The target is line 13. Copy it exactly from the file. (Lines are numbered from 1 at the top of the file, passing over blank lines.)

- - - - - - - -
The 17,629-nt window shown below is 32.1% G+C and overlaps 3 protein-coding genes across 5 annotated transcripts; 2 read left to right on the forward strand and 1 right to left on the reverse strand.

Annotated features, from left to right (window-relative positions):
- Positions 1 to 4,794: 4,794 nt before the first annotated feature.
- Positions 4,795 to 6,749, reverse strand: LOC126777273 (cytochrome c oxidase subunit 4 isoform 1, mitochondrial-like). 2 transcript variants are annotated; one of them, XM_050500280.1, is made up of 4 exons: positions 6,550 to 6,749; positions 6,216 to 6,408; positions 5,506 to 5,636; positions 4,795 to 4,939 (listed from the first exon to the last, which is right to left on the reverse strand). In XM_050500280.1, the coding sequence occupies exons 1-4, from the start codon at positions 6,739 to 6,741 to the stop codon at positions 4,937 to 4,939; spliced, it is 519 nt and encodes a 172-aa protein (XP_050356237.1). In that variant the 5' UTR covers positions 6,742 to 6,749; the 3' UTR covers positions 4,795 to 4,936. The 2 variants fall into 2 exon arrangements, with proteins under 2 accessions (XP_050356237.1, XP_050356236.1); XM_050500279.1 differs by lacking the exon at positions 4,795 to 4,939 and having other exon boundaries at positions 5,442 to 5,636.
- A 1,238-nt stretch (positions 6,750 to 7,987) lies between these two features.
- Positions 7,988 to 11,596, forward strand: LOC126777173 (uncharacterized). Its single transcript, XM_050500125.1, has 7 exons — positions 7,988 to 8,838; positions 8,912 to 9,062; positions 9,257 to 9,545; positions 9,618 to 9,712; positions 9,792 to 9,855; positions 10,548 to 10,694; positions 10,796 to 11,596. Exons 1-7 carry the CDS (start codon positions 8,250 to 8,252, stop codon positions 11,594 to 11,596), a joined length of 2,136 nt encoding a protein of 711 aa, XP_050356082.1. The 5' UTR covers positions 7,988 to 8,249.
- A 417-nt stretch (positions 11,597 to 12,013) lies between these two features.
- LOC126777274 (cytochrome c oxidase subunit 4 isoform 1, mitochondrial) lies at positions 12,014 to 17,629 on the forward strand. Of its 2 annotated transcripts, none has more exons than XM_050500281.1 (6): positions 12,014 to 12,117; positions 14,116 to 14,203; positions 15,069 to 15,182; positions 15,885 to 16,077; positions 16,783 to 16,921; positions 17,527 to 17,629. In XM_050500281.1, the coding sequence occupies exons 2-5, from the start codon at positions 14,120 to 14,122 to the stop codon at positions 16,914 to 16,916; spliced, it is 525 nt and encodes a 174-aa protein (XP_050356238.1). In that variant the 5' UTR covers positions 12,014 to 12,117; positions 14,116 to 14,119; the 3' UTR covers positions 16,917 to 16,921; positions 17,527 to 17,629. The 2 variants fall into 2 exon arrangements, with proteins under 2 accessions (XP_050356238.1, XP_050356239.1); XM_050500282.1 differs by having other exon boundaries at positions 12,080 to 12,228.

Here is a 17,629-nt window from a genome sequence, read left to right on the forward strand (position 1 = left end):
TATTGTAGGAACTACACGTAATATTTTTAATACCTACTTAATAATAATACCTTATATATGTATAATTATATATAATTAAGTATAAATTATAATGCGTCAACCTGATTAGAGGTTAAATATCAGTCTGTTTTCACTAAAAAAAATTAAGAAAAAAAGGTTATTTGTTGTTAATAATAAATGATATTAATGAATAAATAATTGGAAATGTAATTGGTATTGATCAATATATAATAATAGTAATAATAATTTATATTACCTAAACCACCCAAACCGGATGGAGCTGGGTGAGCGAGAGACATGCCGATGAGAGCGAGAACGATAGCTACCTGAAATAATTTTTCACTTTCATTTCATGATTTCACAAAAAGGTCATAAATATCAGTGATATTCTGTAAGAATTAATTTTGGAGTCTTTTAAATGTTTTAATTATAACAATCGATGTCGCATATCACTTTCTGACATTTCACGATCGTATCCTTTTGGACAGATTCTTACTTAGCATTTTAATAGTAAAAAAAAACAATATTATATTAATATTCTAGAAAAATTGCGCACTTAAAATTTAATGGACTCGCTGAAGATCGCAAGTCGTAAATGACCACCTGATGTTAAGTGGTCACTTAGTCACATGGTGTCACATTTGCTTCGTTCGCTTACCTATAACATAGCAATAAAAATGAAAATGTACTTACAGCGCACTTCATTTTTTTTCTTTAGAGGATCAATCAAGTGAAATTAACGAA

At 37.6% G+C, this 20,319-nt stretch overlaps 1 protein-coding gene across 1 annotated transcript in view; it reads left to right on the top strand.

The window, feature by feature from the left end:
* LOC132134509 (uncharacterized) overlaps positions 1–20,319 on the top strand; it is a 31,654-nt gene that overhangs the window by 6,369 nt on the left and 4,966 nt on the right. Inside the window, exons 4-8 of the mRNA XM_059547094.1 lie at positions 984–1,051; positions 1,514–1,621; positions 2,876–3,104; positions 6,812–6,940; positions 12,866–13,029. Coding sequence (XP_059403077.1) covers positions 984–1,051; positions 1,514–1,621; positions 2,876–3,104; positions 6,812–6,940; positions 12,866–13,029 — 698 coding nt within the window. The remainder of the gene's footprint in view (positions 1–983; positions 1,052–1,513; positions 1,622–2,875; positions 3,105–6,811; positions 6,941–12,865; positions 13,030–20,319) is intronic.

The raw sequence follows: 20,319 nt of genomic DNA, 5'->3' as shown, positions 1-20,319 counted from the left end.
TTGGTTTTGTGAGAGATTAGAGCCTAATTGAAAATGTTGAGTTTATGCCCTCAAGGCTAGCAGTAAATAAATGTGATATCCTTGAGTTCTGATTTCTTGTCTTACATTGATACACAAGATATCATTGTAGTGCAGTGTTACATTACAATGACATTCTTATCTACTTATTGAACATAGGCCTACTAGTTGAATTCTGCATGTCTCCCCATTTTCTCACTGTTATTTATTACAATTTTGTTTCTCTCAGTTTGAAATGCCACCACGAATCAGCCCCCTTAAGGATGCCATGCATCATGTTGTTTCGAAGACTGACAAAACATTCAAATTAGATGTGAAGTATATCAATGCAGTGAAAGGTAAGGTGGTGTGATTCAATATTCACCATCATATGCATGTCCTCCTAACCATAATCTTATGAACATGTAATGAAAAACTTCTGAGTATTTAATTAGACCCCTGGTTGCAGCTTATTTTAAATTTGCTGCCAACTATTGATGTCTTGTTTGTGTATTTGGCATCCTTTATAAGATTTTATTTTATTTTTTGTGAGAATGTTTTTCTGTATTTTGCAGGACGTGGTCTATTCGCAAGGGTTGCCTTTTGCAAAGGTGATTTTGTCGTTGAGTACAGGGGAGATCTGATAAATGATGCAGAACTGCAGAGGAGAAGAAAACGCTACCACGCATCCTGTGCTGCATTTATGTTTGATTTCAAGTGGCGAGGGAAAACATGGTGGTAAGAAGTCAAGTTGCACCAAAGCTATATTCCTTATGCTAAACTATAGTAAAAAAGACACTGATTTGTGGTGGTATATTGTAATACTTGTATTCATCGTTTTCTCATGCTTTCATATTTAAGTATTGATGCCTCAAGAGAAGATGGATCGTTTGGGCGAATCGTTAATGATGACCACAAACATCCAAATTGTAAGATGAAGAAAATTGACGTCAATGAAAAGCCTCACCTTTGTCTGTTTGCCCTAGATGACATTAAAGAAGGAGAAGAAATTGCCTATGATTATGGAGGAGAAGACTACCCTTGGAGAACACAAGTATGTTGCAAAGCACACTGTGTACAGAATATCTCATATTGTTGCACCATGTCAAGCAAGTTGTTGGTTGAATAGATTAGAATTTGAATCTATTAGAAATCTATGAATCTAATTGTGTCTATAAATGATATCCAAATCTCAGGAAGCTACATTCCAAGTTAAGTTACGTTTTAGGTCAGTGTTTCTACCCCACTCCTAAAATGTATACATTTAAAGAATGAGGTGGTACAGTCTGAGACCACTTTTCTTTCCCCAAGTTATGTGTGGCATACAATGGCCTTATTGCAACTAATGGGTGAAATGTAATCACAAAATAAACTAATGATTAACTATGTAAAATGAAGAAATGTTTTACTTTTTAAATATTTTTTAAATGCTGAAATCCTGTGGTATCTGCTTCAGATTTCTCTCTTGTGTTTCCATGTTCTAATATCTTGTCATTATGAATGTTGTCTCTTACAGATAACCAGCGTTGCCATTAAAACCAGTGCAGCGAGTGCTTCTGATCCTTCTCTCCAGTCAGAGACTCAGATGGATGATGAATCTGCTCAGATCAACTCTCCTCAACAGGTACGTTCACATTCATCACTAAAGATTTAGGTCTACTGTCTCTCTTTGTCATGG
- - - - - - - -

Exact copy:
* LOC132134509 (uncharacterized) overlaps positions 1–20,319 on the top strand; it is a 31,654-nt gene that overhangs the window by 6,369 nt on the left and 4,966 nt on the right. Inside the window, exons 4-8 of the mRNA XM_059547094.1 lie at positions 984–1,051; positions 1,514–1,621; positions 2,876–3,104; positions 6,812–6,940; positions 12,866–13,029. Coding sequence (XP_059403077.1) covers positions 984–1,051; positions 1,514–1,621; positions 2,876–3,104; positions 6,812–6,940; positions 12,866–13,029 — 698 coding nt within the window. The remainder of the gene's footprint in view (positions 1–983; positions 1,052–1,513; positions 1,622–2,875; positions 3,105–6,811; positions 6,941–12,865; positions 13,030–20,319) is intronic.